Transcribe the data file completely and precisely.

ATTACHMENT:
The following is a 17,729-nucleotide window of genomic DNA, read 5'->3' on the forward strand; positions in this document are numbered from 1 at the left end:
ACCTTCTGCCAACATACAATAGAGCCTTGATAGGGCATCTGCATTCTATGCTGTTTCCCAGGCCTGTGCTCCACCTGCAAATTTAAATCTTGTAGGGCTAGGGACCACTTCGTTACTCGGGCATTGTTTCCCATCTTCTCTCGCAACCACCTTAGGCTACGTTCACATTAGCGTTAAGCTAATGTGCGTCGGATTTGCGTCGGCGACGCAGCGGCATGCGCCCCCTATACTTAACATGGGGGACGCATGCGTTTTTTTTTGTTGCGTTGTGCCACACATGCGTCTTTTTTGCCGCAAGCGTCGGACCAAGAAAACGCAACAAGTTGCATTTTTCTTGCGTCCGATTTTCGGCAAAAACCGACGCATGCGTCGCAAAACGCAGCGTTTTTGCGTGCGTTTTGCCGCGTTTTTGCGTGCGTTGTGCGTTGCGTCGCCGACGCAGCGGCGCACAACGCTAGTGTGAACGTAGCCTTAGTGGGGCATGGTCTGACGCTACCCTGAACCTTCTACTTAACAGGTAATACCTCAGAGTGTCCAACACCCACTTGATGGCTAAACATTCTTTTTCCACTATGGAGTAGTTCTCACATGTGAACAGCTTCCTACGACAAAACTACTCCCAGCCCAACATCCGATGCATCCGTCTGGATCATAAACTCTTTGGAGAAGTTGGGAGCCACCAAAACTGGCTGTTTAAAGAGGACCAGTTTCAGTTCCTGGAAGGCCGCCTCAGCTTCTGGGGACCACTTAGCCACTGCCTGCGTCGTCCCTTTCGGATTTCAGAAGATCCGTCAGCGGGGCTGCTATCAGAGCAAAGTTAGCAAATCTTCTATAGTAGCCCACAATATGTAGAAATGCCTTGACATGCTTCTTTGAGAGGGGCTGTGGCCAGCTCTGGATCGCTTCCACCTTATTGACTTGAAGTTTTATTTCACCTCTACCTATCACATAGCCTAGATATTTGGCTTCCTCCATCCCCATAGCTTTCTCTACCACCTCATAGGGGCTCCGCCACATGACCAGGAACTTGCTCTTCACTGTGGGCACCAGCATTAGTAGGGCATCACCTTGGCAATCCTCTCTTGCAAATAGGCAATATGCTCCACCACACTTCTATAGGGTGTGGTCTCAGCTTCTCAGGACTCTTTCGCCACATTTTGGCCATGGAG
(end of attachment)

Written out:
The following is a 17,729-nucleotide window of genomic DNA, read 5'->3' on the forward strand; positions in this document are numbered from 1 at the left end:
ACCTTCTGCCAACATACAATAGAGCCTTGATAGGGCATCTGCATTCTATGCTGTTTCCCAGGCCTGTGCTCCACCTGCAAATTTAAATCTTGTAGGGCTAGGGACCACTTCGTTACTCGGGCATTGTTTCCCATCTTCTCTCGCAACCACCTTAGGCTACGTTCACATTAGCGTTAAGCTAATGTGCGTCGGATTTGCGTCGGCGACGCAGCGGCATGCGCCCCCTATACTTAACATGGGGGACGCATGCGTTTTTTTTTGTTGCGTTGTGCCACACATGCGTCTTTTTTGCCGCAAGCGTCGGACCAAGAAAACGCAACAAGTTGCATTTTTCTTGCGTCCGATTTTCGGCAAAAACCGACGCATGCGTCGCAAAACGCAGCGTTTTTGCGTGCGTTTTGCCGCGTTTTTGCGTGCGTTGTGCGTTGCGTCGCCGACGCAGCGGCGCACAACGCTAGTGTGAACGTAGCCTTAGTGGGGCATGGTCTGACGCTACCCTGAACCTTCTACTTAACAGGTAATACCTCAGAGTGTCCAACACCCACTTGATGGCTAAACATTCTTTTTCCACTATGGAGTAGTTCTCACATGTGAACAGCTTCCTACGACAAAACTACTCCCAGCCCAACATCCGATGCATCCGTCTGGATCATAAACTCTTTGGAGAAGTTGGGAGCCACCAAAACTGGCTGTTTAAAGAGGACCAGTTTCAGTTCCTGGAAGGCCGCCTCAGCTTCTGGGGACCACTTAGCCACTGCCTGCGTCGTCCCTTTCGGATTTCAGAAGATCCGTCAGCGGGGCTGCTATCAGAGCAAAGTTAGCAAATCTTCTATAGTAGCCCACAATATGTAGAAATGCCTTGACATGCTTCTTTGAGAGGGGCTGTGGCCAGCTCTGGATCGCTTCCACCTTATTGACTTGAAGTTTTATTTCACCTCTACCTATCACATAGCCTAGATATTTGGCTTCCTCCATCCCCATAGCTTTCTCTACCACCTCATAGGGGCTCCGCCACATGACCAGGAACTTGCTCTTCACTGTGGGCACCAGCATTAGTAGGGCATCACCTTGGCAATCCTCTCTTGCAAATAGGCAATATGCTCCACCACACTTCTATAGGGTGTGGTCTCAGCTTCTCAGGACTCTTTCGCCACATTTTGGCCATGGAG